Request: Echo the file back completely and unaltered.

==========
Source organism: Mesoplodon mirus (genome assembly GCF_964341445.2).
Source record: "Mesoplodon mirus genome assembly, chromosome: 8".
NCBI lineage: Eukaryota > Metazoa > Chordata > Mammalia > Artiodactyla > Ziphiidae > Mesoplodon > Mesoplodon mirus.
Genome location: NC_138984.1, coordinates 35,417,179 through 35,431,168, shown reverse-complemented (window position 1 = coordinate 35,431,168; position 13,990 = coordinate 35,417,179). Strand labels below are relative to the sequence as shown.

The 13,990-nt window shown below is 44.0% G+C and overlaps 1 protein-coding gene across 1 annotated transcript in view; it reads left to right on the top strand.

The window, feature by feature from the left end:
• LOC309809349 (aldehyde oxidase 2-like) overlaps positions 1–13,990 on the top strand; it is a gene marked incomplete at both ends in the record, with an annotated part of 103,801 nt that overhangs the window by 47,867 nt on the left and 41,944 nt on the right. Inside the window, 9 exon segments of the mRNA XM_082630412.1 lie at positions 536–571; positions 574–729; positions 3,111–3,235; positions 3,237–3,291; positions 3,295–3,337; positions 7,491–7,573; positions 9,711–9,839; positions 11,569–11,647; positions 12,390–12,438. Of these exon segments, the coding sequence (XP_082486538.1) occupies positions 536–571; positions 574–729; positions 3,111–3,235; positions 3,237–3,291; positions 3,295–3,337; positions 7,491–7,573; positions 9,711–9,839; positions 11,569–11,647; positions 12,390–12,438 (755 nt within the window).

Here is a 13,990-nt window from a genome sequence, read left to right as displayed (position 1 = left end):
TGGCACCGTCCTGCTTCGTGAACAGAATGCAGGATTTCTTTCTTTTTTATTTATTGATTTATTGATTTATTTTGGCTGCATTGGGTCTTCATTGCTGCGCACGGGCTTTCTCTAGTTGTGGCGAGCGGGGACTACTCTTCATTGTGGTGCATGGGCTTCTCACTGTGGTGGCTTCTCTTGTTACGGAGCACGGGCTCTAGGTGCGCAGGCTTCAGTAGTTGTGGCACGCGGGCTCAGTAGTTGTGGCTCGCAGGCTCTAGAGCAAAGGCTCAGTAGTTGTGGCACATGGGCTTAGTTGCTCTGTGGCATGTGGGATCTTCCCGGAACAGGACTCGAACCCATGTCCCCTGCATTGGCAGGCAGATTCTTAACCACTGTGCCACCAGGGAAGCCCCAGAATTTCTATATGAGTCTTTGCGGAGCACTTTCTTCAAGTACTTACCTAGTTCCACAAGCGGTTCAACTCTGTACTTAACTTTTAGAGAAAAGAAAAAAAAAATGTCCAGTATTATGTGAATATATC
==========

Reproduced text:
Source organism: Mesoplodon mirus (genome assembly GCF_964341445.2).
Source record: "Mesoplodon mirus genome assembly, chromosome: 8".
NCBI lineage: Eukaryota > Metazoa > Chordata > Mammalia > Artiodactyla > Ziphiidae > Mesoplodon > Mesoplodon mirus.
Genome location: NC_138984.1, coordinates 35,417,179 through 35,431,168, shown reverse-complemented (window position 1 = coordinate 35,431,168; position 13,990 = coordinate 35,417,179). Strand labels below are relative to the sequence as shown.

The 13,990-nt window shown below is 44.0% G+C and overlaps 1 protein-coding gene across 1 annotated transcript in view; it reads left to right on the top strand.

The window, feature by feature from the left end:
• LOC309809349 (aldehyde oxidase 2-like) overlaps positions 1–13,990 on the top strand; it is a gene marked incomplete at both ends in the record, with an annotated part of 103,801 nt that overhangs the window by 47,867 nt on the left and 41,944 nt on the right. Inside the window, 9 exon segments of the mRNA XM_082630412.1 lie at positions 536–571; positions 574–729; positions 3,111–3,235; positions 3,237–3,291; positions 3,295–3,337; positions 7,491–7,573; positions 9,711–9,839; positions 11,569–11,647; positions 12,390–12,438. Of these exon segments, the coding sequence (XP_082486538.1) occupies positions 536–571; positions 574–729; positions 3,111–3,235; positions 3,237–3,291; positions 3,295–3,337; positions 7,491–7,573; positions 9,711–9,839; positions 11,569–11,647; positions 12,390–12,438 (755 nt within the window).

Here is a 13,990-nt window from a genome sequence, read left to right as displayed (position 1 = left end):
TGGCACCGTCCTGCTTCGTGAACAGAATGCAGGATTTCTTTCTTTTTTATTTATTGATTTATTGATTTATTTTGGCTGCATTGGGTCTTCATTGCTGCGCACGGGCTTTCTCTAGTTGTGGCGAGCGGGGACTACTCTTCATTGTGGTGCATGGGCTTCTCACTGTGGTGGCTTCTCTTGTTACGGAGCACGGGCTCTAGGTGCGCAGGCTTCAGTAGTTGTGGCACGCGGGCTCAGTAGTTGTGGCTCGCAGGCTCTAGAGCAAAGGCTCAGTAGTTGTGGCACATGGGCTTAGTTGCTCTGTGGCATGTGGGATCTTCCCGGAACAGGACTCGAACCCATGTCCCCTGCATTGGCAGGCAGATTCTTAACCACTGTGCCACCAGGGAAGCCCCAGAATTTCTATATGAGTCTTTGCGGAGCACTTTCTTCAAGTACTTACCTAGTTCCACAAGCGGTTCAACTCTGTACTTAACTTTTAGAGAAAAGAAAAAAAAAATGTCCAGTATTATGTGAATATATC